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## Measuring Image Separation

The definitions we have provided for specificity and generalisation require a measure of separation in image space. The most straightforward way to measure the distance between images is to treat each image as a vector formed by concatenating the pixel/voxel intensity values, then take the Euclidean distance. This means that each pixel/voxel in one image is compared against its spatially corresponding pixel/voxel in another image. Although this has the merit of simplicity, it does not provide a very well-behaved distance measure since it increases rapidly for quite small image misalignments . This observation led us to consider an alternative distance measure, based on the 'shuffle difference', inspired by the 'shuffle transform' . If we have two images 71#71 and 72#72, then the shuffle distance between them is defined as

 73#73 (13)

where 53#53 is the absolute difference, there are 43#43 pixels (or voxels) indexed by 15#15, and 74#74 is the set of pixels in a neighbourhood of radius 66#66 around 15#15.

The idea is illustrated in Figure . Instead of taking the sum-of-squared-differences between corresponding pixels, the minimum absolute difference between each pixel in one image and the values in a neighbourhood around the corresponding pixel is used. This is less sensitive to small misalignments, and provides a better-behaved distance measure. The tolerance for misalignment is dependent on the size of the neighbourhood (66#66), as is illustrated in Figure .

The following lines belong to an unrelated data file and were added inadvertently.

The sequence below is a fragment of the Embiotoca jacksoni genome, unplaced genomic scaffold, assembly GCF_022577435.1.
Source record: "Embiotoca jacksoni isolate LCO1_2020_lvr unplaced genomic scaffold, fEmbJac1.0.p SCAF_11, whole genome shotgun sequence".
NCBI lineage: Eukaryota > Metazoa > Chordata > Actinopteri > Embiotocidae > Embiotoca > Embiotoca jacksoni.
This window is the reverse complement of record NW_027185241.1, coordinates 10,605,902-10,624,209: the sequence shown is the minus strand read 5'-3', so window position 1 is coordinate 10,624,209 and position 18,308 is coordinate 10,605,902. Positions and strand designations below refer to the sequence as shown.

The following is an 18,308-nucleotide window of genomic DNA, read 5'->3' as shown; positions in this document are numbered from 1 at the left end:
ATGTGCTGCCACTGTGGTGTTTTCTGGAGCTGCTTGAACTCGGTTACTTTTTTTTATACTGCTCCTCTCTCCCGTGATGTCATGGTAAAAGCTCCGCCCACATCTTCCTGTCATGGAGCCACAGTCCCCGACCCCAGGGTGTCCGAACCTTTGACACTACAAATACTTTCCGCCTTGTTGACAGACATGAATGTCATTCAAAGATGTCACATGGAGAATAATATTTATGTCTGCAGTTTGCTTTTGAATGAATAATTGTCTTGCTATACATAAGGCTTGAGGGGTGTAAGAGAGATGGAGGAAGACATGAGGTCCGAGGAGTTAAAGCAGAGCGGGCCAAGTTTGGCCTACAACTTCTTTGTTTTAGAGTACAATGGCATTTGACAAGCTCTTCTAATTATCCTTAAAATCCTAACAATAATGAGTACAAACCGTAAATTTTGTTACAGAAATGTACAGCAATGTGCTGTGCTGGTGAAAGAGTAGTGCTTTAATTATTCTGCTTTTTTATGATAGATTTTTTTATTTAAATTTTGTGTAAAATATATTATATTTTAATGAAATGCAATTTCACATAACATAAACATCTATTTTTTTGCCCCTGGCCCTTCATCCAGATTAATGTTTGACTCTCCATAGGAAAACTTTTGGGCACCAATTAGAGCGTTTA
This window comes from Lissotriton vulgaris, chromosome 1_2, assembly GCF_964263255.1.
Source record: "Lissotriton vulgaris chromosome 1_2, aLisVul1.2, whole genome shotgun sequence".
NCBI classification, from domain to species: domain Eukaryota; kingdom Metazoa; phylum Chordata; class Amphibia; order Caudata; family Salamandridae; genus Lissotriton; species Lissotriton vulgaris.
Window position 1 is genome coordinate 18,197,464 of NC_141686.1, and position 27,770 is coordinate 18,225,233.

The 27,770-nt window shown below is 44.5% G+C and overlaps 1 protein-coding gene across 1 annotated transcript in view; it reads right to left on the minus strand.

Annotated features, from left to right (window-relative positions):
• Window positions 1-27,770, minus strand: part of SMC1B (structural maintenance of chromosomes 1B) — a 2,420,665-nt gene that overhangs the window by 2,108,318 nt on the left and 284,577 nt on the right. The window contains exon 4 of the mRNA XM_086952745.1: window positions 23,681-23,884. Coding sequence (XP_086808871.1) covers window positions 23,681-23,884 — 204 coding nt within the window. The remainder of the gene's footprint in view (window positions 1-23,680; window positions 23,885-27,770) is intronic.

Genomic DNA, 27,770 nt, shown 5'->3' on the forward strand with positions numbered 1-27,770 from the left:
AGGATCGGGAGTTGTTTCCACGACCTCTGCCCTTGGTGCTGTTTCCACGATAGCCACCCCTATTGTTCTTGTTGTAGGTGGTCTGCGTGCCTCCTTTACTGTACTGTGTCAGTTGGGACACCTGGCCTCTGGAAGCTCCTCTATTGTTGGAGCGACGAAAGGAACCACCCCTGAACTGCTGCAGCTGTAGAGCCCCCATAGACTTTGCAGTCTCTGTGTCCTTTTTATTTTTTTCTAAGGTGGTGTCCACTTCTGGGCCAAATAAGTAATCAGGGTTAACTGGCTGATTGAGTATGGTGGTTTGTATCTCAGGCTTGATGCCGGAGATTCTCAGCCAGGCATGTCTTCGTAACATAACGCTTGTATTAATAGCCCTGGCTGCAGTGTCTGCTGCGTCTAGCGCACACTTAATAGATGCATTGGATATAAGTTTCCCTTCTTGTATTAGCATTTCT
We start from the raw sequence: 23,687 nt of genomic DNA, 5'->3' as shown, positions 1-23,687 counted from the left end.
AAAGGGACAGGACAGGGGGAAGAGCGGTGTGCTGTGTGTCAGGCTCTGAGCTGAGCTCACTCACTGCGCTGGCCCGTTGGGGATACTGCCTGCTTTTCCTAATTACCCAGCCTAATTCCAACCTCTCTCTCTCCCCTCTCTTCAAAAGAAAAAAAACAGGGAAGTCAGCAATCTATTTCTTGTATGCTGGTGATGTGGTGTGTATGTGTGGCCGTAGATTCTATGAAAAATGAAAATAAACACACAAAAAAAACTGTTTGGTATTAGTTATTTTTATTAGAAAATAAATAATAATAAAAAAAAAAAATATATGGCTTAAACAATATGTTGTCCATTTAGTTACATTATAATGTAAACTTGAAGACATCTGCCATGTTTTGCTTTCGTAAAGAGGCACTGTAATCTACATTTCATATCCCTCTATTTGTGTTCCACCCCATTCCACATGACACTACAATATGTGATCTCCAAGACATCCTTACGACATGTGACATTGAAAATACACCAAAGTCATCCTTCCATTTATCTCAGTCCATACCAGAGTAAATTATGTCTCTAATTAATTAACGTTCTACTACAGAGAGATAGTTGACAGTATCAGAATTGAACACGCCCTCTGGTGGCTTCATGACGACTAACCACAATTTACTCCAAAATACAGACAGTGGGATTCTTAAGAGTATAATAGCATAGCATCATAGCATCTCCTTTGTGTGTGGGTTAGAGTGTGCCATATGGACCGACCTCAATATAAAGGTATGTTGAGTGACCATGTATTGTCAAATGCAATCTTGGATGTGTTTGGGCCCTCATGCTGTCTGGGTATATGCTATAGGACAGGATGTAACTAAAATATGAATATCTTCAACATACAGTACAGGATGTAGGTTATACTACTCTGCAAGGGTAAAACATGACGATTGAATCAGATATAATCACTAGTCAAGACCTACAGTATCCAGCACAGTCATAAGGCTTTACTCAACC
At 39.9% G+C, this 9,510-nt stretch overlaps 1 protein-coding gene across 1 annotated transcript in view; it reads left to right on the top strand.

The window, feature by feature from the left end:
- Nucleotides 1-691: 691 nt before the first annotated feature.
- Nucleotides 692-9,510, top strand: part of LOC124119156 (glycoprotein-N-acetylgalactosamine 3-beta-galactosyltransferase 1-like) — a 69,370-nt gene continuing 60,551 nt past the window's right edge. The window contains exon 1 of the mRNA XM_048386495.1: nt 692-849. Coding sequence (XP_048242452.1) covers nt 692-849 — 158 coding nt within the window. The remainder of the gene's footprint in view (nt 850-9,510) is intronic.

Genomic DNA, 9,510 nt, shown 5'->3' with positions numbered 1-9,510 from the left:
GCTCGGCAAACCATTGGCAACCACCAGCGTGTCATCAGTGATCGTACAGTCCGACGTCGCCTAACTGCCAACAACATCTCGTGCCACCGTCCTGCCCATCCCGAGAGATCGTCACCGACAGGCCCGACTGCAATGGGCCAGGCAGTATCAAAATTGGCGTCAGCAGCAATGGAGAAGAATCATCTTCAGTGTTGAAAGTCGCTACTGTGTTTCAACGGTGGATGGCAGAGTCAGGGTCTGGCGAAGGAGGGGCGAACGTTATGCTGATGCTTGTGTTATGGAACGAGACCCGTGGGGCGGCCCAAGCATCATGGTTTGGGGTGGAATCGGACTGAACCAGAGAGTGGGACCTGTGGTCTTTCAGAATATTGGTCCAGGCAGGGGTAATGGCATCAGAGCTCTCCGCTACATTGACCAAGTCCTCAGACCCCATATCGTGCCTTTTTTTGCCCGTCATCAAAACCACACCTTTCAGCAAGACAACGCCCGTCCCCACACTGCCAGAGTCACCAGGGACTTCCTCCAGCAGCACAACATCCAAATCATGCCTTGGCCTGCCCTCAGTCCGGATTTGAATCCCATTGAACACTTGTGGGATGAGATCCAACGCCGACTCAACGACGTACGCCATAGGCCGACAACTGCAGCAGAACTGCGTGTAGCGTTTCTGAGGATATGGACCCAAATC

75#75

It should be noted that the shuffle distance as defined above depends on the direction in which it is measured (see Figure ), hence is not a true distance. It is trivial to construct a symmetric shuffle distance, by averaging the distance calculated in both directions between a pair of images. We found, however, that the improvement obtained was not significant, and did not justify the increased computation time. In what follows, we use the asymmetric shuffle distance.   Next: Experimental Validation Up: Model-Based Evaluation of NRR Previous: Specificity and Generalisation
Roy Schestowitz 2007-03-11